Are you over diversified?
A few decades ago, most investors (in conjunction with a broker) would assemble a portfolio by purchasing individual stock and bond issues. In the 1980s, it became more common to hand that task over to a professional money manager by investing in a mutual fund. Today, it's not uncommon for an investor to amass a substantial number of mutual funds. Some investors actively pick funds the way their grandparents picked stocks; others, via 401(k) plans or hyperactive brokers, end up with a large number of funds almost by accident.
Aside from the logistical problems and record-keeping headaches of tracking so many mutual funds, the following question arises: How many funds do you need to be adequately diversified, and, beyond that point, do you do yourself more harm than good? Is there such a thing as overdiversification?
The folks at Morningstar Investor took a look at that question recently, performing a couple of number-crunching studies. The first study examined how the number of funds you own affects the short-term volatility of your portfolio, as measured by standard deviation. Average standard deviations were calculated for the five-year performances of randomly selected one- to 30-fund portfolios. (We also performed these calculations for portfolios of individual stocks.) As shown in the graph on the left, only a moderate decrease in standard deviation was seen as portfolios increased in size from one fund to thirty. This contrasts sharply with the line for portfolios of individual stocks--which makes sense, given that the average fund holds more than 130 stocks. If we change the scale of the vertical axis, as we did for the graph on the right, we can see a similarly shaped curve for portfolios of funds: The greatest reduction in volatility comes from the first few funds. However, as you begin to add five, six, seven or more funds, you get less and less volatility reduction for each added fund. Eventually, the amount of volatility levels off, and including additional funds in a portfolio begins to have little or no effect on its standard deviation.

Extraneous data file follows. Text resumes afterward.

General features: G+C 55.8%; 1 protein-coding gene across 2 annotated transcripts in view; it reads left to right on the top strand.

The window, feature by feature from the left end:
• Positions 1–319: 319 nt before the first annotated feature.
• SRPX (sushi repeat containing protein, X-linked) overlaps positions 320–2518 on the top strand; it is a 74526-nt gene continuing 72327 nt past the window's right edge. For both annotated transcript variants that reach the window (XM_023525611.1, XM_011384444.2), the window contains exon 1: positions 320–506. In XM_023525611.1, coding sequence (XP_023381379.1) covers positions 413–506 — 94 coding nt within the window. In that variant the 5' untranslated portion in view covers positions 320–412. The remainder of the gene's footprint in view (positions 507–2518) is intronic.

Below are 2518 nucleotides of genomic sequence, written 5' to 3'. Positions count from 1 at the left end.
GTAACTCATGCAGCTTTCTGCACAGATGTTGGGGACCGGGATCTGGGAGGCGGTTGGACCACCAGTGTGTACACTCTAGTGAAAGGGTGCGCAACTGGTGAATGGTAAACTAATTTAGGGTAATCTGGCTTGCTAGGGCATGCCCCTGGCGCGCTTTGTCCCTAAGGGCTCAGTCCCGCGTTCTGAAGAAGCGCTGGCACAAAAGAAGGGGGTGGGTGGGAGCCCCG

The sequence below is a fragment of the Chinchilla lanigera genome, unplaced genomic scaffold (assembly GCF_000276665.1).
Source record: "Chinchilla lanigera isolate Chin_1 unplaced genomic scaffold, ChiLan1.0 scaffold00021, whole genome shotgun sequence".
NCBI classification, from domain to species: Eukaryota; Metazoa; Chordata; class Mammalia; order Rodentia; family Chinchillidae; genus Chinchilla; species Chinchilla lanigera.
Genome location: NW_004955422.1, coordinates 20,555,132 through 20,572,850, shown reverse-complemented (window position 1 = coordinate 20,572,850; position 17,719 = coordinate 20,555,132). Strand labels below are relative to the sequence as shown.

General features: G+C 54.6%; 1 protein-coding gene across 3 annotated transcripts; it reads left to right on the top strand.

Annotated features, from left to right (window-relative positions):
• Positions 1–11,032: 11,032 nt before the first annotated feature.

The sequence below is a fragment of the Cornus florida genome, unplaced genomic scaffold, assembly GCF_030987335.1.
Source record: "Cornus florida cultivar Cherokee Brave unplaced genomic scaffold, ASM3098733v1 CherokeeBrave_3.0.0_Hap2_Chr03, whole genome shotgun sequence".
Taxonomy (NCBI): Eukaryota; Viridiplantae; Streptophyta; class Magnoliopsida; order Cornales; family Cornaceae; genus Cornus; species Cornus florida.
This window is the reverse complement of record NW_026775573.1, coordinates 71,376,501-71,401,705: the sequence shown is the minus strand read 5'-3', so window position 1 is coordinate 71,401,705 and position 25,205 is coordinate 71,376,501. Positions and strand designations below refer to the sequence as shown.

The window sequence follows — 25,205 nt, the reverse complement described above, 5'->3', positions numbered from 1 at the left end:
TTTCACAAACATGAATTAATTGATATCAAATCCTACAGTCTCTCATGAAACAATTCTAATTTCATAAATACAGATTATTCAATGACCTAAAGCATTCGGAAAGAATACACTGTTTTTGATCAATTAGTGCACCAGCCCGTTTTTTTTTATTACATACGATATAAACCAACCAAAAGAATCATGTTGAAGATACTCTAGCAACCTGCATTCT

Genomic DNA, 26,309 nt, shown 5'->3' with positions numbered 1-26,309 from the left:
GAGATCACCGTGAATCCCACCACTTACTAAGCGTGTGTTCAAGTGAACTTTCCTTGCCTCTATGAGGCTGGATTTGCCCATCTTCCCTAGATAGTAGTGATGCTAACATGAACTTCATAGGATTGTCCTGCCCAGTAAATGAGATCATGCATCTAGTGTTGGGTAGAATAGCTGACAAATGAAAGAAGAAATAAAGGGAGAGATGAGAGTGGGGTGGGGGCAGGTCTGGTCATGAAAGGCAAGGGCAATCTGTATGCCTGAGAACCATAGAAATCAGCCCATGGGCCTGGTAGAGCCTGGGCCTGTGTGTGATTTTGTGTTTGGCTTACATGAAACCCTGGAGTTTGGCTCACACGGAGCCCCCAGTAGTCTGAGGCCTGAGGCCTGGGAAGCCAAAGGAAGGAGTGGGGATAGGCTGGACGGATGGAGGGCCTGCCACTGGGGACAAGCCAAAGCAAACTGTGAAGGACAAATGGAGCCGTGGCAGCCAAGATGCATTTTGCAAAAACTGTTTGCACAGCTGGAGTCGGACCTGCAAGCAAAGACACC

Most investors, however, are more concerned with the ending value of their investment than the standard deviation of their portfolio. After all, if you're investing for retirement, your biggest question is probably "how much will my portfolio be worth?" We performed a second study examining the range of expected final portfolio values for one- to 30-fund portfolios, assuming an initial investment of $10,000 and a five-year holding period. The following graph illustrates the range of returns (with a 95% confidence level) that resulted from each of these portfolios:
As expected, one-fund portfolios provided the highest potential ending portfolio value, as well as the lowest ending value. As we increased the number of funds in the portfolio, the range of final values narrowed. As we saw with portfolio volatility, this decrease was considerable as the first couple of funds were added, but it soon leveled off.
By themselves, these results suggest that if you want to hit it big with mutual funds, your chances of doing so are much higher with a fewer number of funds. If, however, you're more concerned about losing your shirt, or simply having your portfolio fall short of your goals, your strategy should be to own more funds. At a certain point, though, adding additional funds to a portfolio really doesn't affect it that much one way or the other. Once you get past 17 funds, additional funds don't change the expected range of returns.